Joanne Tompkins and Julie Holledge – Reconstructing the ‘art of assembling’ in Adelaide in 1841

Presentation

Joanne Tompkins and Julie Holledge

University of Queensland and Flinders University

Reconstructing the ‘art of assembling’ in Adelaide in 1841

This paper reports on an experimental research process that aims to reconstruct the culture of spectatorship at the Queen’s Theatre in Adelaide on the opening night of the theatre in January 1841. The premise behind the research is that it is impossible to reproduce the audience-performer relationship in any lost performance without an understanding of the spatial dynamics of the performance venue. The Visualizing Lost Theatres project creates VR models of lost venues to offer immersive laboratories to explore performances from the past. The scholars and artists working inside the VR Queens have embodied elements from the textual archives on the opening performances of Othello within this 3D spatial environment. The paper will introduce the VR model, outline the contextual framework for the performance, explore the probable interpretation of Othello by the cast, all of whom had performed in the play in Hobart and Sydney before moving to Adelaide, and encapsulate what is known about the spectators who attended the opening night performance. Recordings will be presented of the actor-researchers exploring the possible responses of this audience to the performance of the death of Desdemona. Finally, the possibilities for new knowledge to be generated through this experimental methodology will be assessed, particularly about the history of human gatherings consuming fictional material.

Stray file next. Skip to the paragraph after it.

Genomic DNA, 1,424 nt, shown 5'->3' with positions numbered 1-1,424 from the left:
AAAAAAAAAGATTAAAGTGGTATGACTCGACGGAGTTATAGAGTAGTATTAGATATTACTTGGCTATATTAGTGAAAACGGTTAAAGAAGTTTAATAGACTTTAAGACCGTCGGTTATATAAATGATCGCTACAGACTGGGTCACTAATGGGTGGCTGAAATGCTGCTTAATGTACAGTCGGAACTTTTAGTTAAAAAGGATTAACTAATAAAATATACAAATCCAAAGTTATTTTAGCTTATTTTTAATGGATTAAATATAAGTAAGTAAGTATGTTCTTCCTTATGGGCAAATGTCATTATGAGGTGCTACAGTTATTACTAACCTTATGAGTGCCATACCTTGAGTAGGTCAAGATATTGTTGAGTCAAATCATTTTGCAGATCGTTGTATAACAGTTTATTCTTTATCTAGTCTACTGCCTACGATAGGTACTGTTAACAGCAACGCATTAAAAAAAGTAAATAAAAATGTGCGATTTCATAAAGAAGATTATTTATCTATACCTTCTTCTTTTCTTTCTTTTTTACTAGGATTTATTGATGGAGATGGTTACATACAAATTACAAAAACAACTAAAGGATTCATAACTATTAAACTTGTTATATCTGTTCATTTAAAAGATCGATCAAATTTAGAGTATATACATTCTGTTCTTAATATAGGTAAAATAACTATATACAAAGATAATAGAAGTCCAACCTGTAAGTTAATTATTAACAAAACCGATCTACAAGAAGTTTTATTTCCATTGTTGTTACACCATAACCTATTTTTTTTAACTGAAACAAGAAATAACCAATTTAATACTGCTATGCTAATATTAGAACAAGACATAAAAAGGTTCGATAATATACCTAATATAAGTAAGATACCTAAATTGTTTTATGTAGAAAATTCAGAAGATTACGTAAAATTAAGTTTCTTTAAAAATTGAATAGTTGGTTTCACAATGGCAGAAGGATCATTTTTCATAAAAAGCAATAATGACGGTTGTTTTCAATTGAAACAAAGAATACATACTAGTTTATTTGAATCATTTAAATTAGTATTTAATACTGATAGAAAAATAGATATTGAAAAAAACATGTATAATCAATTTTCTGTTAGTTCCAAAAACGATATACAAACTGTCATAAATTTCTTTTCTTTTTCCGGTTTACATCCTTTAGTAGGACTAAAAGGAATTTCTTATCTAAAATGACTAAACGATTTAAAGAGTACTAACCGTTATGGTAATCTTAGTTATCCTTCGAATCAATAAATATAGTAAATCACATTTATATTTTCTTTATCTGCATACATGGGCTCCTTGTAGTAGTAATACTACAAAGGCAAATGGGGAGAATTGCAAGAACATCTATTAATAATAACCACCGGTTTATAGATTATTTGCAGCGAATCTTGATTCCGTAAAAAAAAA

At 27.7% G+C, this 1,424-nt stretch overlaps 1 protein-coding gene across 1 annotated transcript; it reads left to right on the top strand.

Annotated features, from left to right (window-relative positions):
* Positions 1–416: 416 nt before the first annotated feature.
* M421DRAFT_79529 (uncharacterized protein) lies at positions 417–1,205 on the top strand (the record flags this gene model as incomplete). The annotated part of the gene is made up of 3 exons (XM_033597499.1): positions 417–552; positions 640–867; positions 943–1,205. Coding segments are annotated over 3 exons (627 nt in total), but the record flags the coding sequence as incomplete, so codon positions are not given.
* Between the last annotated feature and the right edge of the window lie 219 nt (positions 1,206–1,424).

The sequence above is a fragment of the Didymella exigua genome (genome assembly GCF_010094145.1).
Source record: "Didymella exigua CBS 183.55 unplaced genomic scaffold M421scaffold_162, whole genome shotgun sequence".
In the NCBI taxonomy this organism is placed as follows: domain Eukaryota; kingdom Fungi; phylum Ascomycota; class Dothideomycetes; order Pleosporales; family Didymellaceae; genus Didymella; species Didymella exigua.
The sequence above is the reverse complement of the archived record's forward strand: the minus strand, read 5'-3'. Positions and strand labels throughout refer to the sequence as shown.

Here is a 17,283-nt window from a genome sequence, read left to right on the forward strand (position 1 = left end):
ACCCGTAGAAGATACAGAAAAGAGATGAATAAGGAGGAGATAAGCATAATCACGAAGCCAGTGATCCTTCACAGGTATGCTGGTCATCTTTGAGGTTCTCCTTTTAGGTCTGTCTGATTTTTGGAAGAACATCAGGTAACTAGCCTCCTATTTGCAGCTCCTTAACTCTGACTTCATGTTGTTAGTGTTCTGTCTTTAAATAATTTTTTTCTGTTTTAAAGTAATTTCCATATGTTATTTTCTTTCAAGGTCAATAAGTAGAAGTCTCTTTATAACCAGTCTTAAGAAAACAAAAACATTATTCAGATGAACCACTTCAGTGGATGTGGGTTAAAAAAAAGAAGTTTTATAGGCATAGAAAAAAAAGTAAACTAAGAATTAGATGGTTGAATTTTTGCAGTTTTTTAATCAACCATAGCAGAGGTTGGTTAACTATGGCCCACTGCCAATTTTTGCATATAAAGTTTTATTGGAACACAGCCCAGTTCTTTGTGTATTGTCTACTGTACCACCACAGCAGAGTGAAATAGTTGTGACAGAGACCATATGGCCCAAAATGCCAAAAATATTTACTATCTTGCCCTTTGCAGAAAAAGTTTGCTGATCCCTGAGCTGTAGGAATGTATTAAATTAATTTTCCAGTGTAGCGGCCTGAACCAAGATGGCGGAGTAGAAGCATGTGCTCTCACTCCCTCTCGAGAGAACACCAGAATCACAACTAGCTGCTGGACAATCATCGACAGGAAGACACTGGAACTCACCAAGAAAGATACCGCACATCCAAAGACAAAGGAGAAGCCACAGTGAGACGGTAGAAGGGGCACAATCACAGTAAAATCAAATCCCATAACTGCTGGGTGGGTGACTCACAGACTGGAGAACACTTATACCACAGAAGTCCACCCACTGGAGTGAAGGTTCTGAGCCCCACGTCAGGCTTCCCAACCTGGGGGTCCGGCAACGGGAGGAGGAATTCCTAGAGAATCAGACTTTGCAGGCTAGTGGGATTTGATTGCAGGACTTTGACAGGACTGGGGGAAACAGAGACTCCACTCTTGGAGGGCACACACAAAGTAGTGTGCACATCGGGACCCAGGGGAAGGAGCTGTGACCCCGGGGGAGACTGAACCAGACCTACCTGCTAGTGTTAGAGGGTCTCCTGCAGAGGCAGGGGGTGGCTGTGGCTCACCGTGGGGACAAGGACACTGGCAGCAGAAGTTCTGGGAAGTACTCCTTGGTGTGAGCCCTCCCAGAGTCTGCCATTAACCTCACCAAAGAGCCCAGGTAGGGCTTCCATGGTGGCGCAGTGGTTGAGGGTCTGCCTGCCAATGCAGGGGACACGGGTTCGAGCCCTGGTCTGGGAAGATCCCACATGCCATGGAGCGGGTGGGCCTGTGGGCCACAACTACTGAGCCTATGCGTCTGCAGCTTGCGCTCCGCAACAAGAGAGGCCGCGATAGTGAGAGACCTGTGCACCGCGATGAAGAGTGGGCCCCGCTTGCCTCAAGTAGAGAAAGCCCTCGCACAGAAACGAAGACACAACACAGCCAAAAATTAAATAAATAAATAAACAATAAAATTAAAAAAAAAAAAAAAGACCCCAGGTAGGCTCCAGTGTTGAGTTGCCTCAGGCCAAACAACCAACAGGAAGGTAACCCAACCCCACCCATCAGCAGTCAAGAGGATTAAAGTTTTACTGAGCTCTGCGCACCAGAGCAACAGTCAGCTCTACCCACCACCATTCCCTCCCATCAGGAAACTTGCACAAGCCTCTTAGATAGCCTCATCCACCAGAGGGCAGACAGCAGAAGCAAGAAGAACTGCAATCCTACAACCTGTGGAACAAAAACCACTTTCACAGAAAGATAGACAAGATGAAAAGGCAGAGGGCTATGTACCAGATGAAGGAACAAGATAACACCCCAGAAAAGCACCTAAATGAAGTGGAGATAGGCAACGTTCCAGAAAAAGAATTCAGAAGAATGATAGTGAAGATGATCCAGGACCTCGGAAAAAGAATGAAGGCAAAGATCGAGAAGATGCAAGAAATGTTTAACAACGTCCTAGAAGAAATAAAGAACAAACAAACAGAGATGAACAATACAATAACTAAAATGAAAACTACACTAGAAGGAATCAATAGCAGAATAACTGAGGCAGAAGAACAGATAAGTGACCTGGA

Joanne Tompkins, Professor of Theatre at the University of Queensland, was until June Executive Director for Humanities and Creative Arts at the Australian Research Council. She has published numerous books and essays on contemporary and historical theatre research. She is a foundation member of AusStage and is currently researches the possibilities of recreating theatres that no longer exist by means of virtual theatre, through the cultural heritage development company, Ortelia. Her book, Visualising Lost Theatres, co-written with Jonathan Bollen, Julie Holledge and Liyang Xia, is forthcoming in 2021

Julie Holledge, Emeritus Professor, Flinders University. Julie Holledge began her career as an actor and director in the British alternative theatre movement in the 1970s. and moved to Australia in the early 1980s. Major publications include Innocent Flowers: Women in Edwardian Theatre (1981); Women’s Intercultural Performance (2000) with Joanne Tompkins; and A Global Doll’s House (2016) with Jonathan Bollen, Frode Helland, and Joanne Tompkins.